Time period within which first AGM should be called

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    #16
    Originally posted by Gordon999 View Post
    1Does wording in your lease say the service charge account has to pay for a concierge ?
    This is why it is bad to start multiple thread on the same subject. I seem to remember that the original thread says the lease gives power to appoint caretakers, etc., but doesn't require they be appointed. As I recall it, it was a blanket enabling clause allowing expenditure on all sorts of services.

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      #17
      Is this not the Company which has appointed 7 new directors so the new directors can outvote the old ones?

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        #18
        Hi Gordon,

        Thanks again for reply to each question. There are 87 flats with an annual budget of £107K. When the new managing agent was appointed by old directors they approved the budget of £107K for the year 2018 with new managing agent. That budget was not including this concierge cost

        Our old managing agent provided caretaker within the same budget who does all cleaning, gardening and onsite caretaker job within the cost of the same service charge of £107K.

        One leaseholder even raised this question with the managing agent
        "I do not recollect that there was a vote for the "concierge service". This proposal is not included in our 2018 budget that has now been fixed. Indeed, we have already paid the first instalment. Therefore there is no funding for this service, and cannot be so until the 2019 budget."

        The managing agent replied to him
        "Just by way of clarification, a vote is not required where the Lease is explicit." I am pasting the clause from our lease for your reference

        "For the purpose of performing the covenants on the part of the Lessors herein contained at their discretion to employ on such terms and conditions as the Lessors shall think fit one or more caretakers porters maintenance staff gardeners cleaners or such other persons as the Lessors may from time to time in their absolute discretion consider necessary"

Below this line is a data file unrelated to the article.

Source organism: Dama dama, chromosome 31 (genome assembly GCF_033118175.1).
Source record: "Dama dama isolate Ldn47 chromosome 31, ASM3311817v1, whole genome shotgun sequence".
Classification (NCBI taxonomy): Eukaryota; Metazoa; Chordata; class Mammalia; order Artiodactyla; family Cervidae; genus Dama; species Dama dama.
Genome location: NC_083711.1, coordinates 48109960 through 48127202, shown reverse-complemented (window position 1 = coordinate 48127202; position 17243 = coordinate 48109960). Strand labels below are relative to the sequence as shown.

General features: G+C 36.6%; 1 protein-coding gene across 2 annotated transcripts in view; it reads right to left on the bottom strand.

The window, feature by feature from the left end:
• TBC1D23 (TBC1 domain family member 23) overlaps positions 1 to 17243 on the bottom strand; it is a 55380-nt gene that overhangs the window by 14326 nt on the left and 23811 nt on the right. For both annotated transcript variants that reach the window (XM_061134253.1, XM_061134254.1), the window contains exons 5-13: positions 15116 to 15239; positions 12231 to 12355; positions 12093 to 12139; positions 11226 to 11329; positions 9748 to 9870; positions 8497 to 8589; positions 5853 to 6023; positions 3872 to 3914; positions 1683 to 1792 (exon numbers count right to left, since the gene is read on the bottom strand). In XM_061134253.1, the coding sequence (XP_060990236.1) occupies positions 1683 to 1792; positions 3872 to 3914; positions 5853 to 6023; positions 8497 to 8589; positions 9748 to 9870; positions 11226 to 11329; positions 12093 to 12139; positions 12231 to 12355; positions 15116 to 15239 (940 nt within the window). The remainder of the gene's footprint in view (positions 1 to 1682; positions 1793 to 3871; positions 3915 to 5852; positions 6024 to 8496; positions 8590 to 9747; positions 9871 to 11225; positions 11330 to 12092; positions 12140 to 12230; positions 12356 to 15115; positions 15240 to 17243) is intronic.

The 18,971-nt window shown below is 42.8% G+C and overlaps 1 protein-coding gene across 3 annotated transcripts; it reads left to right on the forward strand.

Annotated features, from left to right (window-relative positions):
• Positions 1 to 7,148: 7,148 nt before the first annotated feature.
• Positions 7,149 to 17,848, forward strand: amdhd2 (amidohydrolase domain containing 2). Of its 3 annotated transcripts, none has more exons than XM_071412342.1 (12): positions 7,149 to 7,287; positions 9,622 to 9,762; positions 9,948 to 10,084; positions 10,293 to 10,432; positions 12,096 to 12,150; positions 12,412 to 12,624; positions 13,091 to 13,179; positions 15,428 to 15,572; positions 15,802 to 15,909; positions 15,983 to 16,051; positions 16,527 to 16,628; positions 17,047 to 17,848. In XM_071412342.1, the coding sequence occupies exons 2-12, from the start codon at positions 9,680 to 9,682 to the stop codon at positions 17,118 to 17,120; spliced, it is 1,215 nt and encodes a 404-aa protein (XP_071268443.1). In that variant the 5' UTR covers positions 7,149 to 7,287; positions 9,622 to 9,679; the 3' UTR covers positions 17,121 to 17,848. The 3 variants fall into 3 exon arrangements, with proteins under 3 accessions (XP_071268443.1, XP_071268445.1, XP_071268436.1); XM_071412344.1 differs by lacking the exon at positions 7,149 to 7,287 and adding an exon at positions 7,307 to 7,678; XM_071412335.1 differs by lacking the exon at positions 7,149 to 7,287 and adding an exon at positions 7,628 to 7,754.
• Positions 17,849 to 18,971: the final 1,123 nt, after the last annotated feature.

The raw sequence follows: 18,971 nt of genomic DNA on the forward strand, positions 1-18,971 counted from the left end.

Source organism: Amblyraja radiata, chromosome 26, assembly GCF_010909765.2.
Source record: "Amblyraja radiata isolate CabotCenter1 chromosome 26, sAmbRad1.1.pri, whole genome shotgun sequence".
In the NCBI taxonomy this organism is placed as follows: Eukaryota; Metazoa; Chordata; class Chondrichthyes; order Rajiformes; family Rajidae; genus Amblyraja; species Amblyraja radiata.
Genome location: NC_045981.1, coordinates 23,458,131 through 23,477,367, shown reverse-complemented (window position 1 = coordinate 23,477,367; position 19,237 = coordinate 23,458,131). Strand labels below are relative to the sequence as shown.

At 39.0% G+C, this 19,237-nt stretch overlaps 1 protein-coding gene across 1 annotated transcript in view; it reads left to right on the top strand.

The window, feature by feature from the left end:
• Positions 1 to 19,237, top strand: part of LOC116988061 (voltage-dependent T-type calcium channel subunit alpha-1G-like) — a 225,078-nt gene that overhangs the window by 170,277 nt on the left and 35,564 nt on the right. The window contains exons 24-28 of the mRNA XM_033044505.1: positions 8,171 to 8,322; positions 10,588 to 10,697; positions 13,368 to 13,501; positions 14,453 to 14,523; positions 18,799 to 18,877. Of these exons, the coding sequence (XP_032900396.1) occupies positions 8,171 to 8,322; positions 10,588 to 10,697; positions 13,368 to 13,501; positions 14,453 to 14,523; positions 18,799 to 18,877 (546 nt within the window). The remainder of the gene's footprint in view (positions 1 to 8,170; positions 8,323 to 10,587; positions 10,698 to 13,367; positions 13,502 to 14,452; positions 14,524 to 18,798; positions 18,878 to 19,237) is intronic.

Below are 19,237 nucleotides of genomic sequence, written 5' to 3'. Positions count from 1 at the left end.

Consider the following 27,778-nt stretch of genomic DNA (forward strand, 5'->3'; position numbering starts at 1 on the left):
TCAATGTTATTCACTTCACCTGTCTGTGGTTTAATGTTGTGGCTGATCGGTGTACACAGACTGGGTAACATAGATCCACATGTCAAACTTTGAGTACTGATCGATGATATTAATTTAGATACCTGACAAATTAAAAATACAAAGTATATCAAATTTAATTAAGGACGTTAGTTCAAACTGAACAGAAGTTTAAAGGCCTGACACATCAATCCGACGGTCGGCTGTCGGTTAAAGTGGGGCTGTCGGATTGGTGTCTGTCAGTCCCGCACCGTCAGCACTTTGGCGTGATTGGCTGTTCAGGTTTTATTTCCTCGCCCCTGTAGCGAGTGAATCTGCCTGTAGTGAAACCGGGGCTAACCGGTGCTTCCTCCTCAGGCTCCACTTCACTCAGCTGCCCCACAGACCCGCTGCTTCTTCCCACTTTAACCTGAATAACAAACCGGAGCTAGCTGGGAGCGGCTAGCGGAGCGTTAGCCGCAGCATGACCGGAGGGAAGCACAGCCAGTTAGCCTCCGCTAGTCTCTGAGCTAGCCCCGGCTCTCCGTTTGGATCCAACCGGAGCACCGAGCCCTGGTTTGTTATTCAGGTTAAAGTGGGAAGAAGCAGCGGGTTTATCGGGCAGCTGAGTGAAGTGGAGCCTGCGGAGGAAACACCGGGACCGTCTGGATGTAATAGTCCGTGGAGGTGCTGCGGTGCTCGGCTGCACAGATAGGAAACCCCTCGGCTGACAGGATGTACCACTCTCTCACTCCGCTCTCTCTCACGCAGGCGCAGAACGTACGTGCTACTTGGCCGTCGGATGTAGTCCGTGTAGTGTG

The managing agent and old directors appointed concierge at £24,000/annum. The old directors signed concierge contract between our RTM company and person employed as a concierge. Directors confirmed that they didn't mention any termination clause in this contract which was for "fixed one year less one day". I suspect that they did this so that it will be difficult for new directors to terminate his contract before one year. The managing agent told leaseholder that cost for this concierge will be covered by the saving in insurance.
        Directors noted Concierge is getting pay from our RTM bank account of approx £2100/month (depending on days in the month) without deducting any PAYE. Directors also noticed the concierge is getting pay in his personal bank account even when he is working as a contractor. I also work as a contractor but all my payment comes in the business account so I am not sure how concierge working as a contractor can get payment in his personal account.

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          #19
          The one year less a day is to avoid creating a long term qualifying agreement. Anyone taking on a jobs sufficiently full time to get paid that much is not going to want a contract that can be cancelled at short notice. All that part seem sensible, except in a as much as there is some sort of moral, but not legal, obligation, to consult for a such a large service contract.

          I see no way in which the board has exceeded its powers in appointing them.